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Chinese sound changes

From:John Cowan <cowan@...>
Date:Friday, November 13, 1998, 14:59
Nik Taylor wrote:

> How did the first tone [of Middle Chinese] split?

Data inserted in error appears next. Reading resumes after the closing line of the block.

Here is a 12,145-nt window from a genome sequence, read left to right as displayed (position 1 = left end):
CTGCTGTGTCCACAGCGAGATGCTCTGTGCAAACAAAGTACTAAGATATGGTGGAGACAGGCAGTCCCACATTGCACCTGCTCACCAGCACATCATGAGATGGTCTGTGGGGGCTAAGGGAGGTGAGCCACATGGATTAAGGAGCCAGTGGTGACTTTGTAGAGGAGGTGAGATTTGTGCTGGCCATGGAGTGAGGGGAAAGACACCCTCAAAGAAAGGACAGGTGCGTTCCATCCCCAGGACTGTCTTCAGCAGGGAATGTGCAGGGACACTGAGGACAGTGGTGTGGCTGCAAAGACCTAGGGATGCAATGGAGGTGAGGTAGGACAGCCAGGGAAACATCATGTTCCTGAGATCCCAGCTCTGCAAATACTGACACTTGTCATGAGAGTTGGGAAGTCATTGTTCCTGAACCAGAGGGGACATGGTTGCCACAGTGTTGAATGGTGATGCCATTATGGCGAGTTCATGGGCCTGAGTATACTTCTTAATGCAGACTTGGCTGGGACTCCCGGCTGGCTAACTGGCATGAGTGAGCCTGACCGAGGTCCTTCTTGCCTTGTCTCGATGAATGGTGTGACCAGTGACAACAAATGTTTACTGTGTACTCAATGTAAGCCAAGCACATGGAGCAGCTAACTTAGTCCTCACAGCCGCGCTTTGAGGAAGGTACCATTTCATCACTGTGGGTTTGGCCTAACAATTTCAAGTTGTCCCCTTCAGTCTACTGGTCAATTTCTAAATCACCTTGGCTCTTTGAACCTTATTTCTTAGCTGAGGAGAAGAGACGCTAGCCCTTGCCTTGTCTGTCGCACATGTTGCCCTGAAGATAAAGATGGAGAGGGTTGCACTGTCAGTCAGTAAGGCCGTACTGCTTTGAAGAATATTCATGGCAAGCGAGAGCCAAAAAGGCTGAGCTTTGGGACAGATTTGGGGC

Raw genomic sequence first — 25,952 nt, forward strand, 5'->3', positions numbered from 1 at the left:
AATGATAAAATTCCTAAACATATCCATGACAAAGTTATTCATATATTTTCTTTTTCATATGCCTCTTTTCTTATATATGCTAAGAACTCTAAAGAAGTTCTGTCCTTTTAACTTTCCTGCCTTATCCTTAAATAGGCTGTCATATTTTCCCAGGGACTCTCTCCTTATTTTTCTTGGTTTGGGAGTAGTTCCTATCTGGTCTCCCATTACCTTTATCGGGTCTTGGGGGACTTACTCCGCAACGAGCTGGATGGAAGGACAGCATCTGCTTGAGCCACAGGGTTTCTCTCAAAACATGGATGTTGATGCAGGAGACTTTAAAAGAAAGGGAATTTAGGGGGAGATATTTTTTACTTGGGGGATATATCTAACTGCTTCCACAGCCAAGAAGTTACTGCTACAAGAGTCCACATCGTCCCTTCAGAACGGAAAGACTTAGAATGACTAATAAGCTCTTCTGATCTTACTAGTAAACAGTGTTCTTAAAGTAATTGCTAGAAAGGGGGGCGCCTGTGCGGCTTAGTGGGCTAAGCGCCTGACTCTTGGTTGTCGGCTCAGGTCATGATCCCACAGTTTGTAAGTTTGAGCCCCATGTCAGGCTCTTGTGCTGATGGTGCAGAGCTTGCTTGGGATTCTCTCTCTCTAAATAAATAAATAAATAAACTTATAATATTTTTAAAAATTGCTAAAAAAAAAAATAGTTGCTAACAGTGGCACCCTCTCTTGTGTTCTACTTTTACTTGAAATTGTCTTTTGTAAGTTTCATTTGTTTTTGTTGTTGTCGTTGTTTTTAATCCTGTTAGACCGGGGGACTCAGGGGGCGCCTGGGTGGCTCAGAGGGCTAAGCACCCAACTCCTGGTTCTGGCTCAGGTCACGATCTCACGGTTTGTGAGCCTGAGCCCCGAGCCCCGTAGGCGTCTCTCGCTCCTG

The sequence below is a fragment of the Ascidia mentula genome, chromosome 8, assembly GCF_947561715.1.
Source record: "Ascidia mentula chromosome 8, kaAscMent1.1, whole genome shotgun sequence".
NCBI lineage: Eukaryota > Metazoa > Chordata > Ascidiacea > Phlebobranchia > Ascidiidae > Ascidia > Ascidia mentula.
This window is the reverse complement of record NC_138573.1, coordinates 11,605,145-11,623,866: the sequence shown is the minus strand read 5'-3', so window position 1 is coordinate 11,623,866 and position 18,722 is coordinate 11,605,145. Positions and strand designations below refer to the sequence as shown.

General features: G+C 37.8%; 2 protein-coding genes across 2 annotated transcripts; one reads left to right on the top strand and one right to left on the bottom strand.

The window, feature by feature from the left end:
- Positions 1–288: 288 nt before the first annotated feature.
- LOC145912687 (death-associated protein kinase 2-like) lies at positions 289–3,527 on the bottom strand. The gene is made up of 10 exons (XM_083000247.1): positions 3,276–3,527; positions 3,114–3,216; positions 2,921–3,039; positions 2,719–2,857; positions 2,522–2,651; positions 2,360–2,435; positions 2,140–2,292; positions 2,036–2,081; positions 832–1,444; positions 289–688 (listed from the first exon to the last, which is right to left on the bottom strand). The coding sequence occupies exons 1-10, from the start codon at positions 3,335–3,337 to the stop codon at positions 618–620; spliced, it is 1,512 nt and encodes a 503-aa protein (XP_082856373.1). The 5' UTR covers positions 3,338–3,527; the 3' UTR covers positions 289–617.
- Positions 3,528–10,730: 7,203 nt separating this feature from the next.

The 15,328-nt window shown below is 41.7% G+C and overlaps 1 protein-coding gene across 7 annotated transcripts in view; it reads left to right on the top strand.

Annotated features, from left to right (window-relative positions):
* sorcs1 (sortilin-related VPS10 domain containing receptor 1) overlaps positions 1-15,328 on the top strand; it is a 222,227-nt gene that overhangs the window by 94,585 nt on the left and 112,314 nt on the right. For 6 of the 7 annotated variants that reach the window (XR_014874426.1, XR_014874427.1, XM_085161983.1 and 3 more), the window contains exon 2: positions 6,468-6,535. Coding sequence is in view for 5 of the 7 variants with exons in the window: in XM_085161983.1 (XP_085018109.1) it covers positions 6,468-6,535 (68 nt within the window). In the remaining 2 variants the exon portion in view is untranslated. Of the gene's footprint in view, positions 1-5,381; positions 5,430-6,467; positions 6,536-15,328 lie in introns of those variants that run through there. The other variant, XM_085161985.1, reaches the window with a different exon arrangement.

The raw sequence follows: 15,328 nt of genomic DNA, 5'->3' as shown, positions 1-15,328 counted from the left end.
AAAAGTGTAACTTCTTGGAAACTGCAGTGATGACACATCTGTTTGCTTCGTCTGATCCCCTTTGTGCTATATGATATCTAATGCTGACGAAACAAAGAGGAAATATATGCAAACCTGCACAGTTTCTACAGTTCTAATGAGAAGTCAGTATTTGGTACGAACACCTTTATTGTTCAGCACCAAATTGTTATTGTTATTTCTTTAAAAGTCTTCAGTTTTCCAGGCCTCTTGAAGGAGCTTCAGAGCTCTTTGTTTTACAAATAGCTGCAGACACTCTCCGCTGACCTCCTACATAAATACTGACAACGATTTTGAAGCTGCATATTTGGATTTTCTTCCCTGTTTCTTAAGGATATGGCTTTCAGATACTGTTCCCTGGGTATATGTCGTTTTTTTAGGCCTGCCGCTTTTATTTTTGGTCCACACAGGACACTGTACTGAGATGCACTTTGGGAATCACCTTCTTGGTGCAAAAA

Syllables with voiceless initial consonants got tone 1; syllables with voiced initial consonants got tone 2. Middle Chinese had three voiced aspirated initials (like Shanghainese today), which can be written [bh] [dh] [gh]. In old tone 1, they became [ph] [th] [kh] (Pinyin p t k), but in the other tones, they became [p] [t] [k] (Pinyin b d g). The old fourth ("entering") tone, which was attached to syllables ending in -p -t -k, got divided up among the other tones in a random way when final stops were lost. -- John Cowan You tollerday donsk? N. You tolkatiff scowegian? Nn. You spigotty anglease? Nnn. You phonio saxo? Nnnn. Clear all so! 'Tis a Jute.... (Finnegans Wake 16.5)